Barbed wire dismantled at Russian-Mongolian border for the free migration of wild animals
Eight kilometers of unused engineering facilities on the border with Mongolia and China were dismantled in the Republic of Altai on the Ukok plateau. The barbed wire was removed by rangers of the Directorate of Specially Protected Natural Areas of the Republic of Altai with the support of WWF-Russia and VTB Bank. Today the wild animals can migrate freely from one country to another and back: Altai mountain sheep, Siberian mountain goats and snow leopards. Later, inspectors of the Directorate of Protected Areas of the Republic of Altai will install automatic cameras on the Ukok plateau to get video evidence of the free migration of animals.
THE DIRECTORATE OF ALTAI PAs REMOVE THE WIRE ON THE UKOK PLATO. (c) VIDEO D. BEKHTEREV
In 2020, with the support of WWF-Russia, in agreement with the Federal Security Service of the RF in the Republic of Altai, employees of the Directorate of Protected Areas of the Republic of Altai dismantled eight kilometers of barbed wire on the border with Mongolia and China on the territory of the Ukok plateau. WWF Russia provided fuel, transport. A special hydraulic press-machine was purchased so that barbed wire could be pressed into a suitable “cubes” to be loaded onto a truck and taken out from the remote territory of the Ukok plateau. Inspectors manually dismantle the wire, transport it by car to the place where a hydraulic press is installed, with the help of which the metal wire is compressed into compact briquettes.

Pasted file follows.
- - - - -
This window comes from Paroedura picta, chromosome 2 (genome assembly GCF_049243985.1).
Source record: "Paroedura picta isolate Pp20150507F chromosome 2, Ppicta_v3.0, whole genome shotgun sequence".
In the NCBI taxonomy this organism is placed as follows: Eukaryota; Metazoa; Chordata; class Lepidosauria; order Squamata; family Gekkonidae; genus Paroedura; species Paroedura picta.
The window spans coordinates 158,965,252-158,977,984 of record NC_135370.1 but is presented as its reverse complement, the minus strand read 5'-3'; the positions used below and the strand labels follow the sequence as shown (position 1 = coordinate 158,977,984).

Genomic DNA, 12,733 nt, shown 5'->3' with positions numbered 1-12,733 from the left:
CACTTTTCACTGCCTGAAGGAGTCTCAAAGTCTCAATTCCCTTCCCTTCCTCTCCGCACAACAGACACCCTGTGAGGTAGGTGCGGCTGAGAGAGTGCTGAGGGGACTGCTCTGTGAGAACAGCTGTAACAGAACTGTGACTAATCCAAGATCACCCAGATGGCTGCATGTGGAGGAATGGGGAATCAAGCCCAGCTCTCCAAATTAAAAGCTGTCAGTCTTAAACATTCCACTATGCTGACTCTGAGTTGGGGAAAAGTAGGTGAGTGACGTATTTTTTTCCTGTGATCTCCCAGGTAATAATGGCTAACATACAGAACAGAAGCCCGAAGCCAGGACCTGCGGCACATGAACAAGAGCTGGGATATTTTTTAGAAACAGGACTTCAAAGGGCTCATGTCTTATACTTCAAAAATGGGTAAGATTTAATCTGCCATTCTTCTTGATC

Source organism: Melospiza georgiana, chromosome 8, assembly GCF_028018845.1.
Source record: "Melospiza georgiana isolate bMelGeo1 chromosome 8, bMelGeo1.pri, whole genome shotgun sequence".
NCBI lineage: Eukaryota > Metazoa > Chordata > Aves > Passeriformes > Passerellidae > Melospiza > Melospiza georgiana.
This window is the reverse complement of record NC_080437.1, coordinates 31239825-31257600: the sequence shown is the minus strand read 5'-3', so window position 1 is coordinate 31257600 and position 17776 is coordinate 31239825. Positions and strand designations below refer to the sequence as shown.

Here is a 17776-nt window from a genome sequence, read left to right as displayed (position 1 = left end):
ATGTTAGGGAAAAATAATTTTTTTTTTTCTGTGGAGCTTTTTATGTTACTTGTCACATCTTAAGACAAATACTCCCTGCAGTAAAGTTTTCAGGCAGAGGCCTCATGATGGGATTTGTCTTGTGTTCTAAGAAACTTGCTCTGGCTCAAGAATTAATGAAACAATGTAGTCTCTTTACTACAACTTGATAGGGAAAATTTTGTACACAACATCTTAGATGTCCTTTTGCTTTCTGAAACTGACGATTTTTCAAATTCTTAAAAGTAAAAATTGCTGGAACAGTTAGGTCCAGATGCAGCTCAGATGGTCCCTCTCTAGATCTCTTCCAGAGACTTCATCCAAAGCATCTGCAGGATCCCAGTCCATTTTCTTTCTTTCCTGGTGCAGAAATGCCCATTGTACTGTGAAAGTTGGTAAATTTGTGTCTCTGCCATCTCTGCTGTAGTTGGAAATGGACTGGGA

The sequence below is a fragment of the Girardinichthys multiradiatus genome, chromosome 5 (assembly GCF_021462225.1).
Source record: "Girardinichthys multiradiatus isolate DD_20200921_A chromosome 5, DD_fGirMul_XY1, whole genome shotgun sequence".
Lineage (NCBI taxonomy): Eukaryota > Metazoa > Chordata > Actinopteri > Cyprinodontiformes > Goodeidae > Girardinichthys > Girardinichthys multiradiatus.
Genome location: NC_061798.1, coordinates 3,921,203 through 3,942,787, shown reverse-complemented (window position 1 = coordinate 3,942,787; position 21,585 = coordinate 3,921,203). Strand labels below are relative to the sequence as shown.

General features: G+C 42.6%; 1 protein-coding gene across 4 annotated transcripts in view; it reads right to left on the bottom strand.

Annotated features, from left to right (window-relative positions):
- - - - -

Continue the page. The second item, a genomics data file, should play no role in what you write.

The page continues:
WWF-Russia and WWF-Mongolia have repeatedly appealed to the Governments of the two countries with a request to dismantle the barriers at the sites for the migration of wild animals, indicated specific areas, cited the results of tracking the migration routes of mountain sheep using radio collars.
In 2012, the General Border Administration of Mongolia partially removed the barbed wire fence in some sections of the border. Today, work on the elimination of lines of engineering and technical structures has begun in Russia. Next year, it is planned to completely dismantle and remove unused fences from the territory of the Ukok Quiet Zone natural park.